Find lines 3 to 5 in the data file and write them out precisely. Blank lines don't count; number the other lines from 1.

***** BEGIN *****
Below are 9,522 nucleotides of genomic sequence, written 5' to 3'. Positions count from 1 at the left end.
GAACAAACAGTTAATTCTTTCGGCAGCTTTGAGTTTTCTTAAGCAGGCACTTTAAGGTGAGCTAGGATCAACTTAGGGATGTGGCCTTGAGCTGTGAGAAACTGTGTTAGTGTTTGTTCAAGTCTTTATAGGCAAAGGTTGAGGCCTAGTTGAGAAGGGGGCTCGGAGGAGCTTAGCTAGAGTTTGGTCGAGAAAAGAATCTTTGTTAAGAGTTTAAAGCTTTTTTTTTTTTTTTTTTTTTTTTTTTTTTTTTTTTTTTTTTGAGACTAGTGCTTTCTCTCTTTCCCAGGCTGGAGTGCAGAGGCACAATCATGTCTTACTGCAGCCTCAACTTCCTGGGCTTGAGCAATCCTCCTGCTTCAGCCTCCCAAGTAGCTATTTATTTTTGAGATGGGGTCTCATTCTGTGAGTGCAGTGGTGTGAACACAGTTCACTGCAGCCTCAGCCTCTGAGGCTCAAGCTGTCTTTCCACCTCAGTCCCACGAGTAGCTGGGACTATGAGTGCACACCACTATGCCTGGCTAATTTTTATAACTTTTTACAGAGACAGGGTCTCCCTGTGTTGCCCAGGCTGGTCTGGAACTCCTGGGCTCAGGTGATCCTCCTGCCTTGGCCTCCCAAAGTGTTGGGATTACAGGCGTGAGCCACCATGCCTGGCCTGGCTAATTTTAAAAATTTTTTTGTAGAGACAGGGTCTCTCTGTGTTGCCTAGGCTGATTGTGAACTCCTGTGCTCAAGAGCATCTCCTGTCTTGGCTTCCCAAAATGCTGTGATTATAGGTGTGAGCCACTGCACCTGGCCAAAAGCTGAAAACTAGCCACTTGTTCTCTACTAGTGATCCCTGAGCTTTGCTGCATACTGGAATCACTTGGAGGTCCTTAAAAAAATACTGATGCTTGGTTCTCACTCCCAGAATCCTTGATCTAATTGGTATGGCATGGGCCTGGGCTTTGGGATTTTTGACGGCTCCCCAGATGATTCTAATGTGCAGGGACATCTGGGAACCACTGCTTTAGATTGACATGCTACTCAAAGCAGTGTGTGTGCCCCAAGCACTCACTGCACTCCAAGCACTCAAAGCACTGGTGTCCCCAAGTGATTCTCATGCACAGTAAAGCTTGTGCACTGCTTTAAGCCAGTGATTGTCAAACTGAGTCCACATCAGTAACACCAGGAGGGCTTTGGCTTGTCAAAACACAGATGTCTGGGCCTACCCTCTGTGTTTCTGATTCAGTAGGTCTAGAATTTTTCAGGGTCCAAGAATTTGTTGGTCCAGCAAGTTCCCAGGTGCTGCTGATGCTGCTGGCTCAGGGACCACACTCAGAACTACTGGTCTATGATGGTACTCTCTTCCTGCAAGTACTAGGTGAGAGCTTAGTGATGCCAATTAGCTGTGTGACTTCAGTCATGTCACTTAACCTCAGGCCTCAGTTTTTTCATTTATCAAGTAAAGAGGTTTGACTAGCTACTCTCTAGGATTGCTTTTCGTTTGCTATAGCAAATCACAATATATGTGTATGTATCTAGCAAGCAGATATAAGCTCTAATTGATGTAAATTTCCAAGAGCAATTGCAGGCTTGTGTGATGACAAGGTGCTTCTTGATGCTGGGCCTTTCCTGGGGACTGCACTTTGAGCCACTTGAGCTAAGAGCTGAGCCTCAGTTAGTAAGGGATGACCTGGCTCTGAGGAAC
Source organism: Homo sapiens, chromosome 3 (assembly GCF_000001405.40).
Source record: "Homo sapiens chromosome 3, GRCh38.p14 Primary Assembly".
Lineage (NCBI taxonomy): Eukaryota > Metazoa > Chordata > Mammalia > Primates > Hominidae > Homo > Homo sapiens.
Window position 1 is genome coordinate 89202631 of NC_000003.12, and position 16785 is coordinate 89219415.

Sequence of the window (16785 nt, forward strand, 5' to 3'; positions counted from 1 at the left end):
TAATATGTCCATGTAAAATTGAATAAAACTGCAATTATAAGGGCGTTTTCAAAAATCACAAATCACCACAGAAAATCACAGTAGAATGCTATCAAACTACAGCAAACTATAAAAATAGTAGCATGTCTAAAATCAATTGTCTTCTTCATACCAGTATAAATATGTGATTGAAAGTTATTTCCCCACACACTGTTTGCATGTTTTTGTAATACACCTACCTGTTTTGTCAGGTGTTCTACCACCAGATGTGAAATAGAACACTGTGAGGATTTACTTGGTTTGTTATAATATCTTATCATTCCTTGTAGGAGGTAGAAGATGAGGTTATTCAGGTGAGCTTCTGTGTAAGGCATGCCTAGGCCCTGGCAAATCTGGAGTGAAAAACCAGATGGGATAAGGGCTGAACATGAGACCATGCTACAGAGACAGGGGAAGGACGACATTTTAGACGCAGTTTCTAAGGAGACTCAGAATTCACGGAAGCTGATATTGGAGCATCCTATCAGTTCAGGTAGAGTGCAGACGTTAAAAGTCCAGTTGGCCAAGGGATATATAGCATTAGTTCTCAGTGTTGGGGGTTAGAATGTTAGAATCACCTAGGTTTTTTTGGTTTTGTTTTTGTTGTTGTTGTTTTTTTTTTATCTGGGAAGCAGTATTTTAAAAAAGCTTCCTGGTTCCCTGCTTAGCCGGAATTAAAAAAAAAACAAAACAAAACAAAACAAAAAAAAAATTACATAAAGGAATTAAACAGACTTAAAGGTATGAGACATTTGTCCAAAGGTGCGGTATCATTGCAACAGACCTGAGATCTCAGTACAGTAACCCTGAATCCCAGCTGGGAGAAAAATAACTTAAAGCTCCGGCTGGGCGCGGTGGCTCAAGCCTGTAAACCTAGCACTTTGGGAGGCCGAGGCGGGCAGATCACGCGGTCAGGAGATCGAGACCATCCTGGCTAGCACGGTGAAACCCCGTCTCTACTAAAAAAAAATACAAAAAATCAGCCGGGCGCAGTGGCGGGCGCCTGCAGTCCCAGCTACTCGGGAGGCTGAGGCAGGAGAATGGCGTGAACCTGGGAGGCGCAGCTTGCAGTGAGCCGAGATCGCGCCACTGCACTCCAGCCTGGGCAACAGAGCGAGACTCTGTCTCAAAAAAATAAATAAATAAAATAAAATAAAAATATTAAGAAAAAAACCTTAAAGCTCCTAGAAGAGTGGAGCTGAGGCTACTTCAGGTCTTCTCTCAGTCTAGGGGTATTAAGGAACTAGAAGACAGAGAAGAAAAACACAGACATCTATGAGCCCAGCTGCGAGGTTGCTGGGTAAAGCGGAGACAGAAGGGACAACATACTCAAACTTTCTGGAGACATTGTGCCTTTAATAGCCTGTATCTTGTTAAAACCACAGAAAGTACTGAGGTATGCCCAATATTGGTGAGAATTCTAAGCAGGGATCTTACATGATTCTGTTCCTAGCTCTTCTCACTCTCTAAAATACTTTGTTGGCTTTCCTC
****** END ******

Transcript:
Source organism: Homo sapiens, chromosome 3 (assembly GCF_000001405.40).
Source record: "Homo sapiens chromosome 3, GRCh38.p14 Primary Assembly".
Lineage (NCBI taxonomy): Eukaryota > Metazoa > Chordata > Mammalia > Primates > Hominidae > Homo > Homo sapiens.